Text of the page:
At last night's gala dinner on the patio of Lou & Mickey's (at the very heart of San Diego's historic Gaslamp Quarter–previously known as the "Stingaree"), the Jones Family Gathering welcomed a very special guest, one of Chuck Jones's favorite authors and wits.
This author has been gone from this world for over a century, so our 'reception' was at times a little blurry, but we kept fiddling with the knobs and dials of our "Way Back Machine" (not to be confused with Peabody & Sherman's WABAC machine), and he eventually came into clearer focus.
To everyone's amazement and delight it was that rascal and raconteur, the inimitable Mark Twain (Samuel Clemens). Mr. Twain was gracious enough to stroll among us, delighting us with bits and pieces of his encyclopedic knowledge of all things west of the Mississippi (and some things east of it too!)
Chuck Jones began reading at age three and around the age of seven (circa 1919) discovered the writings of Mark Twain, in particular a book Twain wrote about his and his brother's trip by stagecoach out to the gold fields of the Sacramento basin in 1849 ("a miner, a 'forty-niner', oh my darlin' Clementine…"), titled "Roughing It". One particular passage stuck with Chuck, and it was Twain's description of the coyote (which is repeated below for your edification); it was a description, Chuck said, that resonated with a scrawny, seven-year-old, and one that when needed about 20 years later, provided much of the characterization of one of Jones's most enduring and popular characters. Let's see, who could that be?
"Along about an hour after breakfast we saw the first prairie dog villages, the first antelope, and the first wolf. If I remember rightly, this latter was the regular coyote (pronounced ky-o-te) of the farther deserts. And if it was, he was not a pretty creature or respectable either, for I got well acquanited with his race afterward, and can speak with confidence.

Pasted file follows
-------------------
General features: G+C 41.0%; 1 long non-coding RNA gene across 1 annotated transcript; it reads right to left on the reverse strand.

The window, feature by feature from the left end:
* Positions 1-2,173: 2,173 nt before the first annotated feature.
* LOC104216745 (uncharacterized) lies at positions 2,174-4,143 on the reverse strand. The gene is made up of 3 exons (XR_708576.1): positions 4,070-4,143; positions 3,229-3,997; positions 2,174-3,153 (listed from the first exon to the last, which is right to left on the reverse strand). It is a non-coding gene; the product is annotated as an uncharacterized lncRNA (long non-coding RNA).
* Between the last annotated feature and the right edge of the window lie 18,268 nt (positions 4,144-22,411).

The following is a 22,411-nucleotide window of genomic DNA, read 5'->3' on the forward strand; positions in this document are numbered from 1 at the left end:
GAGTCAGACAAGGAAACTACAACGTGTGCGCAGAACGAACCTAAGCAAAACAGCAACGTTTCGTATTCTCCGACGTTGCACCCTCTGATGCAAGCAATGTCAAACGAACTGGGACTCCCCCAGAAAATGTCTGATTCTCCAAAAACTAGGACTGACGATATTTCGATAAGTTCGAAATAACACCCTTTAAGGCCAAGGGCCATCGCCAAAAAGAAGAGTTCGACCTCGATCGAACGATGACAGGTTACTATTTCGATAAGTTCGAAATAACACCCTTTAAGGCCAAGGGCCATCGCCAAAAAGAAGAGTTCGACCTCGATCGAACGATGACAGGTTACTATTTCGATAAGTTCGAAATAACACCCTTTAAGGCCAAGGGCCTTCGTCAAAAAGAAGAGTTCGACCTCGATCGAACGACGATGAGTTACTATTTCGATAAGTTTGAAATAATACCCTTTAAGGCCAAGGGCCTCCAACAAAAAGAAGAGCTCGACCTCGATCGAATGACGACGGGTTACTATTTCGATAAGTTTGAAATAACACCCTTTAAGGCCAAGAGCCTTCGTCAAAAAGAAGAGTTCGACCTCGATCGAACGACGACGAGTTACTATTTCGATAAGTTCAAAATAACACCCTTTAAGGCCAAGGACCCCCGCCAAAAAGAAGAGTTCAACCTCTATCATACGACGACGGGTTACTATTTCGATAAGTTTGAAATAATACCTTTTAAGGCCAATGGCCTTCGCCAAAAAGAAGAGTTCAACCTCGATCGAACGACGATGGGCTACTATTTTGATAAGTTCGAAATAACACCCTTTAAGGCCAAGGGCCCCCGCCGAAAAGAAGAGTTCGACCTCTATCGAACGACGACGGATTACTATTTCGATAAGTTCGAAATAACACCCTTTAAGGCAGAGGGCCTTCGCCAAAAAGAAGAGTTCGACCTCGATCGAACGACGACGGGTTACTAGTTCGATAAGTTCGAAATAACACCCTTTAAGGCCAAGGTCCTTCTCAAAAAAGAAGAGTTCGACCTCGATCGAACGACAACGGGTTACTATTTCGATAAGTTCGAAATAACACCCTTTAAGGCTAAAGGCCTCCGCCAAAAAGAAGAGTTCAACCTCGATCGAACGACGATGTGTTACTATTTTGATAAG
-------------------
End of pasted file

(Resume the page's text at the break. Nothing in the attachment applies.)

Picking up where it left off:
The coyote is a long, slim, sick and sorry-looking skeleton, with a gray wolfskin stretched over it, a tolerably bushy tail that forever sags down with a despairing expression of forsakenness and misery, a furtive and evil eye, and a long, sharp face, with slightly lifted lip and exposed teeth. He has a general slinking expression all over. The coyote is a living, breathing allegory of Want. He is always hungry. He is always poor, out of luck, and friendless. The meanest creatures despise him, and even the fleas would desert him for a velocipede. He is so spirtless and cowardly that even while his exposed teeth are pretending a threat, the rest of his face is apologizing for it. And he is so homely! -so scrawny, and ribby, and coarse-haired, and pitiful."